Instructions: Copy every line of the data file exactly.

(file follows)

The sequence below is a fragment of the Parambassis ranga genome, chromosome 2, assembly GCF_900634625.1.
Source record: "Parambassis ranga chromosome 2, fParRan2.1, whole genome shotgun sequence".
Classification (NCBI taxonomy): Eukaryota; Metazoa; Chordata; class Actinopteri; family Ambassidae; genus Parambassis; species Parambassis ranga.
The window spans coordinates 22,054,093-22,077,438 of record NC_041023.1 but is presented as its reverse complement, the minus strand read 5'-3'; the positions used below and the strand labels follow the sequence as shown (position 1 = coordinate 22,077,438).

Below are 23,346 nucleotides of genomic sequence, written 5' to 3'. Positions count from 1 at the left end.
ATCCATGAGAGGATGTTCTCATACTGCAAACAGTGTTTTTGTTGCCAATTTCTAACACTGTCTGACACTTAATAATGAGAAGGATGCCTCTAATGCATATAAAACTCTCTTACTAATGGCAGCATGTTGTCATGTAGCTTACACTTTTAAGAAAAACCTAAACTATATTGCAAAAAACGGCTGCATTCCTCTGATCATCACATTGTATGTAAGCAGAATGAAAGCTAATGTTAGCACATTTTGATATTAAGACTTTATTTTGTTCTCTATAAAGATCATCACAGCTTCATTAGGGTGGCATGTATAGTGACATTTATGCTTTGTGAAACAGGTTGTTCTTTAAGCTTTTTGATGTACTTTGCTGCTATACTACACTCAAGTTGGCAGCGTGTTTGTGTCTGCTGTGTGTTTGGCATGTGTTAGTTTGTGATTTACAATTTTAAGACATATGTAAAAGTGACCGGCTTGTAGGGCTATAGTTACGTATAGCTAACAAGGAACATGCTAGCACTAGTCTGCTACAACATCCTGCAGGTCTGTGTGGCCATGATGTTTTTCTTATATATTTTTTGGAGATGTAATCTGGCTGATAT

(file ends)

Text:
The sequence below is a fragment of the Parambassis ranga genome, chromosome 2, assembly GCF_900634625.1.
Source record: "Parambassis ranga chromosome 2, fParRan2.1, whole genome shotgun sequence".
Classification (NCBI taxonomy): Eukaryota; Metazoa; Chordata; class Actinopteri; family Ambassidae; genus Parambassis; species Parambassis ranga.
The window spans coordinates 22,054,093-22,077,438 of record NC_041023.1 but is presented as its reverse complement, the minus strand read 5'-3'; the positions used below and the strand labels follow the sequence as shown (position 1 = coordinate 22,077,438).

Below are 23,346 nucleotides of genomic sequence, written 5' to 3'. Positions count from 1 at the left end.
ATCCATGAGAGGATGTTCTCATACTGCAAACAGTGTTTTTGTTGCCAATTTCTAACACTGTCTGACACTTAATAATGAGAAGGATGCCTCTAATGCATATAAAACTCTCTTACTAATGGCAGCATGTTGTCATGTAGCTTACACTTTTAAGAAAAACCTAAACTATATTGCAAAAAACGGCTGCATTCCTCTGATCATCACATTGTATGTAAGCAGAATGAAAGCTAATGTTAGCACATTTTGATATTAAGACTTTATTTTGTTCTCTATAAAGATCATCACAGCTTCATTAGGGTGGCATGTATAGTGACATTTATGCTTTGTGAAACAGGTTGTTCTTTAAGCTTTTTGATGTACTTTGCTGCTATACTACACTCAAGTTGGCAGCGTGTTTGTGTCTGCTGTGTGTTTGGCATGTGTTAGTTTGTGATTTACAATTTTAAGACATATGTAAAAGTGACCGGCTTGTAGGGCTATAGTTACGTATAGCTAACAAGGAACATGCTAGCACTAGTCTGCTACAACATCCTGCAGGTCTGTGTGGCCATGATGTTTTTCTTATATATTTTTTGGAGATGTAATCTGGCTGATAT